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Weekly Wire: the Global Forum

Kalliope Kokolis's picture

These are some of the views and reports relevant to our readers that caught our attention this week.

UN
Over two billion people now connected to Internet but digital divide remains wide

“While citing the rapid development and growth of the Internet, a top United Nations official today urged greater efforts to bridge the ongoing digital divide and ensure that everyone around the world can harness its benefits.

There were 2.3 billion Internet users worldwide at the end of 2011, the UN Under-Secretary-General for Economic and Social Affairs, Wu Hongbo, said in his address to the Internet Governance Forum (IGF), which opened in Baku, Azerbaijan. In addition, mobile broadband reached more than 1 billion subscriptions, while the use of fixed broadband was estimated at 590 million subscriptions.

“While this progress is surely significant, we have a long way to go in our collective efforts to bridge the digital divide,” he told participants, noting that only a quarter of inhabitants in the developing world were online by the end of 2011.”  READ MORE

Got a Question? I've Got an Answer!

Joe Qian's picture

There’s an exceptional amount of ingenuity within the development community. Each day, brilliant minds devise elegant solutions to seemingly insurmountable challenges that are multiplied with limited resources and complex realities on the ground.

An example of this creativity can be found in the Questionbox, devised by the non-profit organization, Open Box, which brings global intelligence into a small solar powered audio box that works to empower residents with knowledge even if the area lacks reliable access to electricity or if the user is illiterate.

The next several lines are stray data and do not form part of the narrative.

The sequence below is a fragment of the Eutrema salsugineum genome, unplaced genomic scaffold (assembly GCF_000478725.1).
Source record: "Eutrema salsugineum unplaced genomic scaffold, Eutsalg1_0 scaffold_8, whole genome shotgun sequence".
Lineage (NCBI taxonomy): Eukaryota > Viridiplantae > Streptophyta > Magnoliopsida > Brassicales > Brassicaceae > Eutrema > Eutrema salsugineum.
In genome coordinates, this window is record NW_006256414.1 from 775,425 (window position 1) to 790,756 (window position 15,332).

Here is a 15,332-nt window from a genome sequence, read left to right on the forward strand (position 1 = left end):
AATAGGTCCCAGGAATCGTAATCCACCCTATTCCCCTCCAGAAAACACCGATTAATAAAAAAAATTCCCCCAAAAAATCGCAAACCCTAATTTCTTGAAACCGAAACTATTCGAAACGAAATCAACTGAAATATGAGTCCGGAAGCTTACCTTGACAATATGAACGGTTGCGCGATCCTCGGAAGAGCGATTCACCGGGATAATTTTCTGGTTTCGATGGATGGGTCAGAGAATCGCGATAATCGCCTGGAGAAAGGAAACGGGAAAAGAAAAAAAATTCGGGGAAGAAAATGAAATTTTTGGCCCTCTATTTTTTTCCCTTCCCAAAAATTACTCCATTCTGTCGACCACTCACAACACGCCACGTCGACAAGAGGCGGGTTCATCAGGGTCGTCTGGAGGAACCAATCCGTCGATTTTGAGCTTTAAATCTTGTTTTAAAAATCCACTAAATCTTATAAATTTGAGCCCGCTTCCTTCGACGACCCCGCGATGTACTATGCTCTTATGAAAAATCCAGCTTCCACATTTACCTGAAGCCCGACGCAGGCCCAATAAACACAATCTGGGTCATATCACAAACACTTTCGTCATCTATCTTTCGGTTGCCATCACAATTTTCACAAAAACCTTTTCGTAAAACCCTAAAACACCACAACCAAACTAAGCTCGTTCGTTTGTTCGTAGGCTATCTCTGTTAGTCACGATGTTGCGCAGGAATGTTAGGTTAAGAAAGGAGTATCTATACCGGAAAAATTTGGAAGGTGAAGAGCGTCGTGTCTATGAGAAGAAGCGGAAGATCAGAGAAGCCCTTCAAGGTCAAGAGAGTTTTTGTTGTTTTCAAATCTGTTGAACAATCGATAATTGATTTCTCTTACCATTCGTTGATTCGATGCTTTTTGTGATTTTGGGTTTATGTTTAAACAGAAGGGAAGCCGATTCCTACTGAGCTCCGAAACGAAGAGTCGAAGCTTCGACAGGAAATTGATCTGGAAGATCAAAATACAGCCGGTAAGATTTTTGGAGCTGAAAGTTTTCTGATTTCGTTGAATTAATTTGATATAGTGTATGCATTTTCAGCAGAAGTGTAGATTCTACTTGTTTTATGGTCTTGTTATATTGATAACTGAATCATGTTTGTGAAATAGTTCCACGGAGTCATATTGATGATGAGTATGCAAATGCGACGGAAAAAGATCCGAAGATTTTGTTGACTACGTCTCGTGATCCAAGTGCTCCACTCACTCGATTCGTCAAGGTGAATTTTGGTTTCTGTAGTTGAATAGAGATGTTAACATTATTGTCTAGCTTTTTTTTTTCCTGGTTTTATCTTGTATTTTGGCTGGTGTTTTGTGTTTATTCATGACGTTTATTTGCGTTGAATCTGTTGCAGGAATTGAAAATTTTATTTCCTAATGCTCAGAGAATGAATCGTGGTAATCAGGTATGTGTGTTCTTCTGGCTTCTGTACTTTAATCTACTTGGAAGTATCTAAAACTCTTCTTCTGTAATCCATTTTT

Residents use the device by pushing a green button and asking their question through a solar powered microphone, the question is transmitted to an operator who searches for the information on the internet and then relays it back to the client.

Grazing in a nature reserve the only choice for herders in Xinjiang Uighur region of China

Tony Whitten's picture

Just before Christmas my colleagues Judith Schleicher and Zeng Jun joined me on a visit to Lake Aibi in order to visit Kokobasto, a Kazakh nationality village situated north of the lake and within the Lake Aibi Nature Reserve in China's far north-western Xinjiang Uighur Autonomous Region. When I last visited the village (as mentioned briefly in my rant about goats and an accompanying YouTube film), I was told that herders from the high summer pastures to the north came down to Kokobasto during the winter along with their livestock.

I had wanted to meet them and discuss herding practices, even though it was a particularly cold and bleak time of year.  In fact those shifting herders no longer come to Kokobasto, and my following YouTube film documents some of the meetings we had with a selection of the 250 inhabitants who live permanently in the village.

The villagers feel part of Tuoli County, Tacheng Prefecture, to the north, and they have their livestock grazing permit from there. But they actually live and herd their livestock in the nature reserve, which lies wholly within Jinghe County, Bortala Prefecture.

NT2 - Compensating villagers for direct losses from the project

Nanda Gasparini's picture

As I made my way down route 13 last week I wondered how many times I had been to Nam Theun 2 since my first visit in October 2006. I’m certainly not one of the people that go there the most, and yet I could recall at least 20 visits.

What do you want to be when you grow up? A different perspective for rural kids in Laos

Nanda Gasparini's picture
Kids in rural Laos are now exposed to a world their parents didn't imagine at their age. How does this change their expectations for the future?